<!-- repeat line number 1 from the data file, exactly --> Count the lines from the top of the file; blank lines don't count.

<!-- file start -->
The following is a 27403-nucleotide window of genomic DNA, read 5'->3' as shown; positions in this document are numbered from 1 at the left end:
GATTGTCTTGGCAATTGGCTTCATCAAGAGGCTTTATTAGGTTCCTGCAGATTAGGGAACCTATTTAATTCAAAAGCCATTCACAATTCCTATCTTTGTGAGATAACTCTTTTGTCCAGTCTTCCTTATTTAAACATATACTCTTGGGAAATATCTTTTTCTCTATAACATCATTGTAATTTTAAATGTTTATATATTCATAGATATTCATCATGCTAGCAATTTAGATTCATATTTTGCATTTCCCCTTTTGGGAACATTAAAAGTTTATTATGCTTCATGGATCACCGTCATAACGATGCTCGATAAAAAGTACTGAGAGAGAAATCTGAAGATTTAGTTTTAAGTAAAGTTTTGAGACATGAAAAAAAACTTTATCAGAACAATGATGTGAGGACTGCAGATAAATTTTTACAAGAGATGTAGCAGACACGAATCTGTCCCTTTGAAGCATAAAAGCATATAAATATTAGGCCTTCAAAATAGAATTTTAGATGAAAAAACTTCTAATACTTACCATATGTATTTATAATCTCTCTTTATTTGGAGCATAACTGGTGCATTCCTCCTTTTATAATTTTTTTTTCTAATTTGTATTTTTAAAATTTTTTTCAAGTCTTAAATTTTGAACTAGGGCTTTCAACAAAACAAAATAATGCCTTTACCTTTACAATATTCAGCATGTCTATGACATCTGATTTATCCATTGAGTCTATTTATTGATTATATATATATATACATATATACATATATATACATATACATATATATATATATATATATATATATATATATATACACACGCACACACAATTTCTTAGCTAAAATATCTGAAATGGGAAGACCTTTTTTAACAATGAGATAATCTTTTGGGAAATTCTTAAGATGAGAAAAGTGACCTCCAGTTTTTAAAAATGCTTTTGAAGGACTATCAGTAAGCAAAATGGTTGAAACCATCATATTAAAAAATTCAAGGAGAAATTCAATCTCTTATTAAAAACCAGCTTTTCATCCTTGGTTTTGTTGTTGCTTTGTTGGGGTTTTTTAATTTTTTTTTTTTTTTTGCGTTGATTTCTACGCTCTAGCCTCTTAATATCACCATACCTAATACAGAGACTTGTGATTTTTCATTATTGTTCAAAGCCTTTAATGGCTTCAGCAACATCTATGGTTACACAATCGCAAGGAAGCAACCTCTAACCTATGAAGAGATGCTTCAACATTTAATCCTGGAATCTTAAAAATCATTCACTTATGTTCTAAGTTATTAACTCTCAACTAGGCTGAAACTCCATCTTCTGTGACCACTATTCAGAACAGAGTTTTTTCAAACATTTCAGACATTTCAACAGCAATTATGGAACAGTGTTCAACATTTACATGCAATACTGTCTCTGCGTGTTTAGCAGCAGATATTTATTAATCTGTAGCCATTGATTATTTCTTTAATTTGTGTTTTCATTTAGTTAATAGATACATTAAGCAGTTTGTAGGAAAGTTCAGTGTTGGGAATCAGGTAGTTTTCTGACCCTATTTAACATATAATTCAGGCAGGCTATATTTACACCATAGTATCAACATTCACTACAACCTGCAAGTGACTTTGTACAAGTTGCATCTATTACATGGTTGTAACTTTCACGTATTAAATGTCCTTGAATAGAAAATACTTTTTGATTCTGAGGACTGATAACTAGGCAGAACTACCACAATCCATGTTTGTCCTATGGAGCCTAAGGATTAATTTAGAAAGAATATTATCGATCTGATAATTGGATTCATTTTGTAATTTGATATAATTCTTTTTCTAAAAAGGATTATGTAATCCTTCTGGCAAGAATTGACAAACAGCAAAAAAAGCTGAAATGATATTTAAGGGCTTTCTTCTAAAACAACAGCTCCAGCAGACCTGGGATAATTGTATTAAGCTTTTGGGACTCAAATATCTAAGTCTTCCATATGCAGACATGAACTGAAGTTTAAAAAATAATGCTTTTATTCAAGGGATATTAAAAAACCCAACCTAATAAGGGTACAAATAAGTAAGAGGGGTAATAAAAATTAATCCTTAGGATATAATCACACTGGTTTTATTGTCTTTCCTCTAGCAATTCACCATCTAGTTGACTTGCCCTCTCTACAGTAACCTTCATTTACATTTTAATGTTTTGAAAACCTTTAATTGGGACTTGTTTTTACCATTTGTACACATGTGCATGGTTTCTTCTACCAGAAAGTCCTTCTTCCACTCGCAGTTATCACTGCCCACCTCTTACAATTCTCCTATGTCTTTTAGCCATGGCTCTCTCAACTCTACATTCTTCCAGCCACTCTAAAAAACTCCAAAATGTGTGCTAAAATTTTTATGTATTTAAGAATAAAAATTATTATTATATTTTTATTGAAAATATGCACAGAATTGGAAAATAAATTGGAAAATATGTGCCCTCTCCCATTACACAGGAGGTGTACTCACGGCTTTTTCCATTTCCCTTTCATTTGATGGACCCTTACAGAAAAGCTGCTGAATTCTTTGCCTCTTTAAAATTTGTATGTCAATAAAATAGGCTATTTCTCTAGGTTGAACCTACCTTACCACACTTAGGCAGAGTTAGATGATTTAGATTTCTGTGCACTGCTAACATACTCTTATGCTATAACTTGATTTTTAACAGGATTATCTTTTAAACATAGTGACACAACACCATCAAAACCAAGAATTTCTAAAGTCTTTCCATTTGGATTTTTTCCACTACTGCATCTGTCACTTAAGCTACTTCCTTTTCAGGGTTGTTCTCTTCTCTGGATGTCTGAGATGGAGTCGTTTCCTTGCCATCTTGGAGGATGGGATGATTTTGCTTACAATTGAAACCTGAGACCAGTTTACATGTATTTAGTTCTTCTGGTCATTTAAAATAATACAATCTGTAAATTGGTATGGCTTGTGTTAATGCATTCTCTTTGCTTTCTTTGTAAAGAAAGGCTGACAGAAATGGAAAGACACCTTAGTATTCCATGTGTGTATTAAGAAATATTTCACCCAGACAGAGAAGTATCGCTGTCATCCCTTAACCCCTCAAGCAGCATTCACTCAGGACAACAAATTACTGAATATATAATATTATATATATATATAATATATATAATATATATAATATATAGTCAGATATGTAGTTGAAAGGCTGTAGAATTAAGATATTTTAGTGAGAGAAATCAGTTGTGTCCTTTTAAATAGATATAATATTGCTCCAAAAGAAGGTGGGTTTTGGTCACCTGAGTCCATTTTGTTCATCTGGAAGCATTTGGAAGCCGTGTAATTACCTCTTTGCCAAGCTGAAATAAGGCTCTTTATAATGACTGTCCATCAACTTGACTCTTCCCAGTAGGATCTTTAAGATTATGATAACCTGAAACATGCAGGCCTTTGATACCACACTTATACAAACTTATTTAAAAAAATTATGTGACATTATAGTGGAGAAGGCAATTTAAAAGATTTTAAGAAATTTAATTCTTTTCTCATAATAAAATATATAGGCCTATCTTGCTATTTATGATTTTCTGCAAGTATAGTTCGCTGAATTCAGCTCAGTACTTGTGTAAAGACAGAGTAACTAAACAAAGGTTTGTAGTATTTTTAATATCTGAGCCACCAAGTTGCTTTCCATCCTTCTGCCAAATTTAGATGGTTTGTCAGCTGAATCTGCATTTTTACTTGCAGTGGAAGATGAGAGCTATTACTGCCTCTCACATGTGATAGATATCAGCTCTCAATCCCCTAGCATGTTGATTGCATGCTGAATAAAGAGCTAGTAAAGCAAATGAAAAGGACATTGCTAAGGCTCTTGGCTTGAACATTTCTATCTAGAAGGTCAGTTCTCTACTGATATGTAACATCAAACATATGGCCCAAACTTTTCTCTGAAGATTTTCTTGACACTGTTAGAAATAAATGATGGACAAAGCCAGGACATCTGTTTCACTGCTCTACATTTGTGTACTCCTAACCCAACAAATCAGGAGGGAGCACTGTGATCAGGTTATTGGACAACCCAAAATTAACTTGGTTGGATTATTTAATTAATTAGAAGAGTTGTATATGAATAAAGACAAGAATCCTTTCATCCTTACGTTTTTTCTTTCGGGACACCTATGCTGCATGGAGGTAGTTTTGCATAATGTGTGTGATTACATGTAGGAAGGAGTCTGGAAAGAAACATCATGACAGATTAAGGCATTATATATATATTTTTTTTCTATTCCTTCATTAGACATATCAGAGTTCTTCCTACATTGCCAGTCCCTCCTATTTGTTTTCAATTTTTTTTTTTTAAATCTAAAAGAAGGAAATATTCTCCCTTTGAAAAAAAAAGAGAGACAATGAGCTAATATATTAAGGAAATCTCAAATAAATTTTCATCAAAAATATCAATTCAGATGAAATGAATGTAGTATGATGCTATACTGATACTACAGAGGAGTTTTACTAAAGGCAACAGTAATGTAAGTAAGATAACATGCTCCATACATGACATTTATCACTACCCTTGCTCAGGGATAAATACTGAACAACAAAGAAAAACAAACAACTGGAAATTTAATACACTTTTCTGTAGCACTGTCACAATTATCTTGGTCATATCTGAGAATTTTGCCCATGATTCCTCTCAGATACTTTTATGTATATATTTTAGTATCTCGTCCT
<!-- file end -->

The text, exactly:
The following is a 27403-nucleotide window of genomic DNA, read 5'->3' as shown; positions in this document are numbered from 1 at the left end: